Bandwidth: Selling the need for speed!

Apr 18, 2019Bandwidth, Channel Bonding

Small ISP owner? sales-person? Skip to the bottom and download a free sales sheet you can take to your next customer telling them how they can bond multiple Internet connections for faster speeds. And why they should consider doing so.

“I feel the need.. the need for speed!”

Editor’s note: Yes, I appreciate that speed and bandwidth are not the same, but for the sake of getting your eyes on this post, I chose Tom Cruise and not a picture of plumbing.

I’m sure it comes as no surprise that network bandwidth requirements are soaring. Largely unchecked, applications are improving user experiences by increasing the amount of data required for their use. As those applications get better (more plug-ins, clearer video, sadly more tracking technologies..), and as more users elect to use them, the strain on a business’s network can get out of hand.

Even Slack, the hyper-popular messaging application – it needs 600kbps for a 2-person conference call (in upload and download).. and a whopping 4Mbps for a 4-person call.

So sure, you might have 600kbps of upload bandwidth to spare for slack, but if you consider all of the other applications that may be running simultaneously, your “available” bandwidth may start to dwindle. How much bandwidth does each user’s email-related activities need? What about their phones? web-browsing? file-sharing?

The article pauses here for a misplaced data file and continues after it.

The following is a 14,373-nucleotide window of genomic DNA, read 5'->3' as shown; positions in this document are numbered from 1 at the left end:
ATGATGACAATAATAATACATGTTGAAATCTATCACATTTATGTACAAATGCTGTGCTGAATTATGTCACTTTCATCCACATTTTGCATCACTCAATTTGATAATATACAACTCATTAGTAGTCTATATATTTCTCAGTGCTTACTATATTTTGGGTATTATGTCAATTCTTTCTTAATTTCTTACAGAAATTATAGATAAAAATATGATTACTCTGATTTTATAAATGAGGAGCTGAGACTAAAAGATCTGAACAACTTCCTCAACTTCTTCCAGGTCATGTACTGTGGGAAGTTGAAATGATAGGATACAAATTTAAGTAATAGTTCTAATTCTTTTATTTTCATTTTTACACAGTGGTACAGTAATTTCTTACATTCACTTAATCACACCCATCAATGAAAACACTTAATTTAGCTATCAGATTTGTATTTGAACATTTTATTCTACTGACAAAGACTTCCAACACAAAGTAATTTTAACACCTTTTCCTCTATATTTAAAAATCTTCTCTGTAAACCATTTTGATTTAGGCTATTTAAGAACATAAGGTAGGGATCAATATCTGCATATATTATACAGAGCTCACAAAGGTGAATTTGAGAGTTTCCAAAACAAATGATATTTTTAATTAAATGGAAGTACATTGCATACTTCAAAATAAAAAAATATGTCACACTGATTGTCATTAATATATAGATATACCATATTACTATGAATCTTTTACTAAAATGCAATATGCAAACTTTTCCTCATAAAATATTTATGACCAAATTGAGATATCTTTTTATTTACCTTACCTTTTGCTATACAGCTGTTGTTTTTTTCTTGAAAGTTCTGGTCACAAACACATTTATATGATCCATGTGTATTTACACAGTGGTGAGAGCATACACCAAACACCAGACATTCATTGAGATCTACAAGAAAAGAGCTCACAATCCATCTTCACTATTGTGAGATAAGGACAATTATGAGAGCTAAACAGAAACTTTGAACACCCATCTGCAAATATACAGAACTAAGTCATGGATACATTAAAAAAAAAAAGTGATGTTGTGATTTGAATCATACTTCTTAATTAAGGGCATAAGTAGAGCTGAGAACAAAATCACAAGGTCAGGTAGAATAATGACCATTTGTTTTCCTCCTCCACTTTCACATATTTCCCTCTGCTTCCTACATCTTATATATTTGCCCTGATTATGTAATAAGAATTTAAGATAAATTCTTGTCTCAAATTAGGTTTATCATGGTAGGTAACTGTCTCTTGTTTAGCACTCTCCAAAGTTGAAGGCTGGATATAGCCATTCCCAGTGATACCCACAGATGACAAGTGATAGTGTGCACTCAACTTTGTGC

One Ring Networks, an ISP in Georgia posted a pretty good bandwidth calculator here. In it, they list a bunch of common applications and help you identify how much bandwidth you’d need per user for each simultaneous session. It adds up pretty quickly. Here’s what we need in our office (at peak!):

  1. Slack for our daily stand-up: 1.2Mbps down, 600kbps up.
  2. Web Browsing (6 users): 6Mbps down/up
  3. Email (6 users) 6Mbps down/up
  4. Music Streaming: 0.3Mbps down

Total: 13.5Mbps download (minimum) and 12.6Mbps upload. 13.5Mbps download isn’t necessarily tough to find, but what about getting the 12.6Mbps upload?

Bonding Internet Connections:

Fiber providers will tell you to wait for Fiber to be available. Cable providers can turn your bandwidth up fairly easily. For those users that are cost-conscious, or haven’t got access to high-speed cable or other, we suggest bonding.

What is bonding?

Bonding is a technology that combines the bandwidth of multiple Internet connections. It’s not new, but we thought we’d try

In the image below, the top graph shows two Internet connections that are live at a given site. In this case, each connection is capable of doing about 10Mbps. The green line is the actual bandwidth of that connection during a speed test.

 

Download a free sales sheet you can take to your next customer telling them how they can bond multiple Internet connections for faster speeds. And why they should consider doing so.

Let’s get you started.